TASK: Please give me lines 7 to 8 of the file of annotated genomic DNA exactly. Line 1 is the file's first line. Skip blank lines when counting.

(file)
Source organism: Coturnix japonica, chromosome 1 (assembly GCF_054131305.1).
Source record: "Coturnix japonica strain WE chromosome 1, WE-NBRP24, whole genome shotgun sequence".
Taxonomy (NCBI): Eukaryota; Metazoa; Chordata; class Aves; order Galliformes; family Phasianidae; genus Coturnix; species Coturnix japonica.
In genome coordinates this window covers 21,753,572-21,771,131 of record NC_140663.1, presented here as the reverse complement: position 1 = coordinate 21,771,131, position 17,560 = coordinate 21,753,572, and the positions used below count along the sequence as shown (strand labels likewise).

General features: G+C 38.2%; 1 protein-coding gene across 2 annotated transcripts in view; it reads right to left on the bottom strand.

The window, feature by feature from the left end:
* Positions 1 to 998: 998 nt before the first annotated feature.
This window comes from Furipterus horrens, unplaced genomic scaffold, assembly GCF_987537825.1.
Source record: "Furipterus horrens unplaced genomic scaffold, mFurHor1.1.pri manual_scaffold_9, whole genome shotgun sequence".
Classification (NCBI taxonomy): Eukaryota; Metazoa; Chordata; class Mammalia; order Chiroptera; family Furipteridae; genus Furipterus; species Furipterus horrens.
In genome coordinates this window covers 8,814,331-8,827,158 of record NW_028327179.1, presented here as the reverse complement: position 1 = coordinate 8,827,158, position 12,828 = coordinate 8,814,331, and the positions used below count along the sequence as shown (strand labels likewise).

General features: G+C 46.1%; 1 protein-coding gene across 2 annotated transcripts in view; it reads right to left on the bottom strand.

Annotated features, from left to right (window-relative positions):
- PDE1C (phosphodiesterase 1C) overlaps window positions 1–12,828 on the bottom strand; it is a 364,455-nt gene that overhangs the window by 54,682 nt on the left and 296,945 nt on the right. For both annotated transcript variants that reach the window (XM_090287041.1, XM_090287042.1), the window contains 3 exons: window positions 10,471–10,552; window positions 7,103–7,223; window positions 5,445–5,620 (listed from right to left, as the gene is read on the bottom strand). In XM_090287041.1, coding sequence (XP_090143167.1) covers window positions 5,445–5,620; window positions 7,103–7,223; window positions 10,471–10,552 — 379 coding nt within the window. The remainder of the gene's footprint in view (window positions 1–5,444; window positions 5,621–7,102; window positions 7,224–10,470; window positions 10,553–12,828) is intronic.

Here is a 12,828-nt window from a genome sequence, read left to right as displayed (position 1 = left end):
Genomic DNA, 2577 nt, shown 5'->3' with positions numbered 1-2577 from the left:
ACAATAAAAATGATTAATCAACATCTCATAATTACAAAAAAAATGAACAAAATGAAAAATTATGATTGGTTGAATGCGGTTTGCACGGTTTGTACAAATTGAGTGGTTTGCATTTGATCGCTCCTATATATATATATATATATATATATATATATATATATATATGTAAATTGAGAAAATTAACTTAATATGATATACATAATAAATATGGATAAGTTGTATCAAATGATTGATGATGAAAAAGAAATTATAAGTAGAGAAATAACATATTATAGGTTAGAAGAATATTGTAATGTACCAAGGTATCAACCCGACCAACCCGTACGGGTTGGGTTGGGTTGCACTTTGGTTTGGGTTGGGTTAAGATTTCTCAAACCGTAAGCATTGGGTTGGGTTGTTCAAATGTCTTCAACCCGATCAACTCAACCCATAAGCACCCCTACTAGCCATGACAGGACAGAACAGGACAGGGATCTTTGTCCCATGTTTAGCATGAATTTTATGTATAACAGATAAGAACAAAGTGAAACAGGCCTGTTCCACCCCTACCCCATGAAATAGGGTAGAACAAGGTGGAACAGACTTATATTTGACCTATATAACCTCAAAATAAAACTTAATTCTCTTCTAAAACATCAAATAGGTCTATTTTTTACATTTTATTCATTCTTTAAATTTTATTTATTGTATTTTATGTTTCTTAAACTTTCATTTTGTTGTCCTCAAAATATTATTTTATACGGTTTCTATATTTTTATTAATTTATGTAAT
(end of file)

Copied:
* Positions 1 to 998: 998 nt before the first annotated feature.
This window comes from Furipterus horrens, unplaced genomic scaffold, assembly GCF_987537825.1.